How do I save money on travel costs?


How do I save money on travel costs?

Tips to help car drivers, train passengers and bus riders have fuller wallets.

Keeping a car on the road doesn’t always have to be expensive. Although things like MOTs, insurance and fuel all add up, we have a few ways to make the total come to a little bit less. The same goes for rail users who either take the train to work or just on the odd journey.

Cut car costs

Driving Style
Pulling away quickly, braking hard and giving the accelerator pedal a constant work out, they all use up more fuel and will have you spending more time at your local petrol station. Don’t accelerate and break suddenly, instead speed up and slow down gradually. You don’t have to race to that red light; if it goes green while you’re rolling to a stop it will cost you less than if you have to start from standing. When you’re on the motorway or dual carriageway, pick a speed and stick to it while moving the accelerator as little as possible – it should see you go further between refills- and help the environment too!

Deal or no deal
Keep a look out for vouchers or deals for routine trips to the garage like MOTs, tyre changes and services. You could keep a few extra notes in your pocket each time.

Sharing is caring
You can get back a lot of what you spend on petrol by carpooling, otherwise known as car sharing. There are several websites that match people driving from A to B with someone who is willing to pay money to get a lift from A to B. Plus, some cities have roads with two-plus lanes which are only open to cars carrying two or more people.

Pass Plus
It’s been around for years, but people seem to forget you can usually get a reduction on your car insurance if you’ve got the Pass Plus driving course under your belt. It’s an added type of driving tuition that’s available to people who’ve already passed the standard test. You learn about things like driving in bad weather and the idea is you become a better driver as a result, which is why it gives insurers more confidence in quoting you less. It costs money to take the course, but you’ll benefit from years of lower insurance premiums because of it.

Fuel Your Efficiency

There are easy ways to get more miles out of your fuel tank. If there’s anything inside your car you don’t need, take it out. The weight will be causing you to use more fuel. Keeping your tyres properly inflated will also give you more miles. Also, if your car’s dashboard can show your current miles per gallon, use it. This can help you judge how fuel-efficient your driving is.

Pay As You Go
If car insurance companies think you’re a high-risk and quote you a large amount of money, or you don’t use your wheels a lot, it might be an idea to look into pay as you go insurance. It involves working out how much you actually drive with the help of a device placed in your car, then charging you based on that information. It can work out cheaper for some drivers who don’t drive far or don’t get behind the wheel much at peak times, because in theory, they should be less likely to be involved in an accident.

Trim train expenses

Are you single? Let’s say you’re going from Point A to Point B. One single train ticket there could cost you £25, but there’s a chance you could cut costs by getting two tickets – one from Point A to a destination along the line for £12 perhaps, then getting off and changing to another train to go from there to Point B at maybe £10. That’s because train prices aren’t necessarily based on distance.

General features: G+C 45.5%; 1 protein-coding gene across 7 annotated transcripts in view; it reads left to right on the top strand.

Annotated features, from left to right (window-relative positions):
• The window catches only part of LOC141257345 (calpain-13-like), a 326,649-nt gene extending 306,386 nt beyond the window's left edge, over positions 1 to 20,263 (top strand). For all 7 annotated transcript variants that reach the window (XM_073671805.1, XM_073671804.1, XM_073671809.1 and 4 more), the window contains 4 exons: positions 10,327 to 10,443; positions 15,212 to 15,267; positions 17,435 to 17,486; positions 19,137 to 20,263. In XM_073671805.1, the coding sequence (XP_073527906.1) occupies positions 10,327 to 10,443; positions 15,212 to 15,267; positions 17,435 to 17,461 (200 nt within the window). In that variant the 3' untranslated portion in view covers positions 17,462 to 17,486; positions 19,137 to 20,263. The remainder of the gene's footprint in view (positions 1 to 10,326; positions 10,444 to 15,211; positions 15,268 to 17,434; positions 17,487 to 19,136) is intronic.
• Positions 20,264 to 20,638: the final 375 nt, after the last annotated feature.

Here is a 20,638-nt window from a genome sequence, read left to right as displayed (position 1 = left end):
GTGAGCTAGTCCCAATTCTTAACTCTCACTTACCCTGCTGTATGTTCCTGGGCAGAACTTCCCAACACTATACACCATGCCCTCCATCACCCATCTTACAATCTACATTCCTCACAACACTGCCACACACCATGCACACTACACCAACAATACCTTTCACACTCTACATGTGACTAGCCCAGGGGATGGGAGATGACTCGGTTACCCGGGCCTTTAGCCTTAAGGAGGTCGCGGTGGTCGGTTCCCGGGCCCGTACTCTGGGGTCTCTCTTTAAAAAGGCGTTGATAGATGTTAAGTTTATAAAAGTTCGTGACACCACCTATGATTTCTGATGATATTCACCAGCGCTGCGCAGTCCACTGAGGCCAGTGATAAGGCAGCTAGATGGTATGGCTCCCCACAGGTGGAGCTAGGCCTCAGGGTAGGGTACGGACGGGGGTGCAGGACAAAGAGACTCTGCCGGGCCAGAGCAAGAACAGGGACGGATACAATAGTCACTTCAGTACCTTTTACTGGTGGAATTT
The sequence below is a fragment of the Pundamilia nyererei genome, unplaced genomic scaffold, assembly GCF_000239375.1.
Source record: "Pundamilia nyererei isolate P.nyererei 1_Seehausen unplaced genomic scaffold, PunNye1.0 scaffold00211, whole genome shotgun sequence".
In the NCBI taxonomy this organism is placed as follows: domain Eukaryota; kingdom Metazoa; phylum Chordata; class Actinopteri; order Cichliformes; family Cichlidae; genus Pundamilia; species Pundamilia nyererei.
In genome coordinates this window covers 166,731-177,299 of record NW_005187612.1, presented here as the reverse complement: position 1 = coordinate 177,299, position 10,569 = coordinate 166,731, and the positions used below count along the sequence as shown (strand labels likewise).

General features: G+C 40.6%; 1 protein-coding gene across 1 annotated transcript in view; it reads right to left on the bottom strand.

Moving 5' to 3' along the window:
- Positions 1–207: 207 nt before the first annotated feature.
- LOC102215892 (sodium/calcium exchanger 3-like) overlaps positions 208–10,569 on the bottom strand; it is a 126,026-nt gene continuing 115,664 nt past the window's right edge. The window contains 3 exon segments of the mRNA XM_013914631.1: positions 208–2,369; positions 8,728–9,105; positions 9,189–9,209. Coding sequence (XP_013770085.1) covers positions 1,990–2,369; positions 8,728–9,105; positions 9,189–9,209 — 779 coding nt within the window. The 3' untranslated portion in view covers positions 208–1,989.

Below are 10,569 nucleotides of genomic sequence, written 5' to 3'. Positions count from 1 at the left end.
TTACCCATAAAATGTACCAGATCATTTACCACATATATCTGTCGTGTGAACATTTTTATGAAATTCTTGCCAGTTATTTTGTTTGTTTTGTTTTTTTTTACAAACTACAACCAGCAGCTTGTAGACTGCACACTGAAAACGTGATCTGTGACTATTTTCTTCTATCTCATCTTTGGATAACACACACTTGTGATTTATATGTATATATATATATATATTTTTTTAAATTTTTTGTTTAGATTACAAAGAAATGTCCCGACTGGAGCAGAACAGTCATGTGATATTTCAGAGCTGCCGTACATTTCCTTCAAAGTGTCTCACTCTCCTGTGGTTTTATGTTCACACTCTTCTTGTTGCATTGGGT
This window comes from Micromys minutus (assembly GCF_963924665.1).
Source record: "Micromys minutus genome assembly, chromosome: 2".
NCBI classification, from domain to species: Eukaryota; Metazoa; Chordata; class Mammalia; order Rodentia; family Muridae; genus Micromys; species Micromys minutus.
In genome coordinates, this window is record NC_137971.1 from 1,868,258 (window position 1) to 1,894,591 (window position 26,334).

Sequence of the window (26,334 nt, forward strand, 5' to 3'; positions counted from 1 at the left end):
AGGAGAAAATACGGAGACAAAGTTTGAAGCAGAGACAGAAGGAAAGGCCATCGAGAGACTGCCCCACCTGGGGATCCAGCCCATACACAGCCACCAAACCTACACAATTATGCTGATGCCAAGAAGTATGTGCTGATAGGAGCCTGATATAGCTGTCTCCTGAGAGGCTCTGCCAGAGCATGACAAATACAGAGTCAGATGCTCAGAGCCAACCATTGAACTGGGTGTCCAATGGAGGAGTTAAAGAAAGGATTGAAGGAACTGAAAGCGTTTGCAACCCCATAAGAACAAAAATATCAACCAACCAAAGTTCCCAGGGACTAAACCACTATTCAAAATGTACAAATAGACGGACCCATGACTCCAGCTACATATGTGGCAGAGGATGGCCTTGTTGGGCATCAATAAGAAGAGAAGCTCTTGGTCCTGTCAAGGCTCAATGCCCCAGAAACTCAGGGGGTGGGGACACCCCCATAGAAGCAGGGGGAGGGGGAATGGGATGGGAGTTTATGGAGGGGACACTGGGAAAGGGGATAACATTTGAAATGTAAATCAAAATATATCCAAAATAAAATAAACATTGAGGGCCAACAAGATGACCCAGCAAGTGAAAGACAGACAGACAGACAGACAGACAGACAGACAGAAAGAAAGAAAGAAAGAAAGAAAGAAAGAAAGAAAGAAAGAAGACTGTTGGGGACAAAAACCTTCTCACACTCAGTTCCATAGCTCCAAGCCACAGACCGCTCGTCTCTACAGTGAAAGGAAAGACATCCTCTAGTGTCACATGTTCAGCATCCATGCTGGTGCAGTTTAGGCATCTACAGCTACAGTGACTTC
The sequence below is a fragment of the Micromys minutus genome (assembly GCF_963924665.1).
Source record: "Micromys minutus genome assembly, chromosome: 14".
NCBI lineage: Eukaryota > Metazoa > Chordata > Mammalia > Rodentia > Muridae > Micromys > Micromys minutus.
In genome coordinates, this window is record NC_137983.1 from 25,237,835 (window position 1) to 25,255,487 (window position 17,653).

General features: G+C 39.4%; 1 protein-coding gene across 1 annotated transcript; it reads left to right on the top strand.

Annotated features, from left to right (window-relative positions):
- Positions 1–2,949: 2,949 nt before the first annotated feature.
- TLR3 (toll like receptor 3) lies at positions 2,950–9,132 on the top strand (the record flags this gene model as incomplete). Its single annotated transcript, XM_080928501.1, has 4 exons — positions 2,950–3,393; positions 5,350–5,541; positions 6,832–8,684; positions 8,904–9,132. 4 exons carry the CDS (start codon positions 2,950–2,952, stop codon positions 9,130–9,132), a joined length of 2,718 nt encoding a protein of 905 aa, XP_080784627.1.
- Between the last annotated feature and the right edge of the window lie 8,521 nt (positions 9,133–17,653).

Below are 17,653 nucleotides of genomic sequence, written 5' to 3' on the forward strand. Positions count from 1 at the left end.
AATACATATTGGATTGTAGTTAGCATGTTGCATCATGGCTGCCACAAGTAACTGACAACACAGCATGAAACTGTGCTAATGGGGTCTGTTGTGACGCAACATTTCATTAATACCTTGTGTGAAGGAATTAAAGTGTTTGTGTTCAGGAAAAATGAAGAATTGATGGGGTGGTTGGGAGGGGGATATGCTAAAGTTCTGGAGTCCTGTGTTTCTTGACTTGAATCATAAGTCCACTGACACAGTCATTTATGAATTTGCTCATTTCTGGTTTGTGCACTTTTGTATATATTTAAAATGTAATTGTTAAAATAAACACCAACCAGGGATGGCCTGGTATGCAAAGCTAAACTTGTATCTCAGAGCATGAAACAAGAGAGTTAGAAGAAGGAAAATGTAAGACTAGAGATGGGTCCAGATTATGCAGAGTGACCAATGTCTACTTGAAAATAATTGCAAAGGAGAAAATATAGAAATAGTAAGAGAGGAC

Experiment with your bookings next time you’re looking to ride the rails – although beware that if you miss your connection, you could have to buy another ticket on the service you do get.

Let’s split
In a similar way, you can break up the same train ride into several tickets without getting off the train. It’ll often drop your costs, but you’ll have to be careful to make sure the tickets you’re buying are for the exact same train.

First-class service
Sometimes first-class tickets are cheaper than standard fares should there be space on the particular journey you’re looking to take. There’s no hard-and-fast rule on when they’re available, so keep an eye out when you’re booking in advance or close to the date.

First-class food
Should you snag a cheap first-class ticket, remember you’re entitled to free food on many services. It’s not the case all the time, but generally you’re guaranteed a drink and snack if the journey is short and a meal if it’s well over an hour. It seems there is such a thing as a free lunch.

Get an advance
Buying tickets any time before the day you travel could net you a saving on your rail travel. Book around 12 weeks before your travel for the cheapest fares.

Bring down outgoings with the bus

Less fuss on the bus
Not only can fuel put a hole in your pocket, but parking these days can also cost you a fortune. If you go into town for work or just on a regular basis, you could make big savings, especially if you’re in for a long trip. In some places, parking for just a few hours could rack up a ticket of over £10. A bus day ticket usually comes in at under £5, though it can be more in some places. It also means you don’t have the stress of finding a parking space.

King of the road
You could save a bundle of cash by choosing the bus instead of the car, train or even aeroplane if you’re making a long trip. The UK’s big coach companies, National Express and Megabus go between all the UK’s major cities, many large towns and, in some cases, even big European destinations, all the while costing significantly less than other means of transport. Where a return journey between two major UK cities might cost less than £10 going by coach, you could be looking at over £40 for the train.

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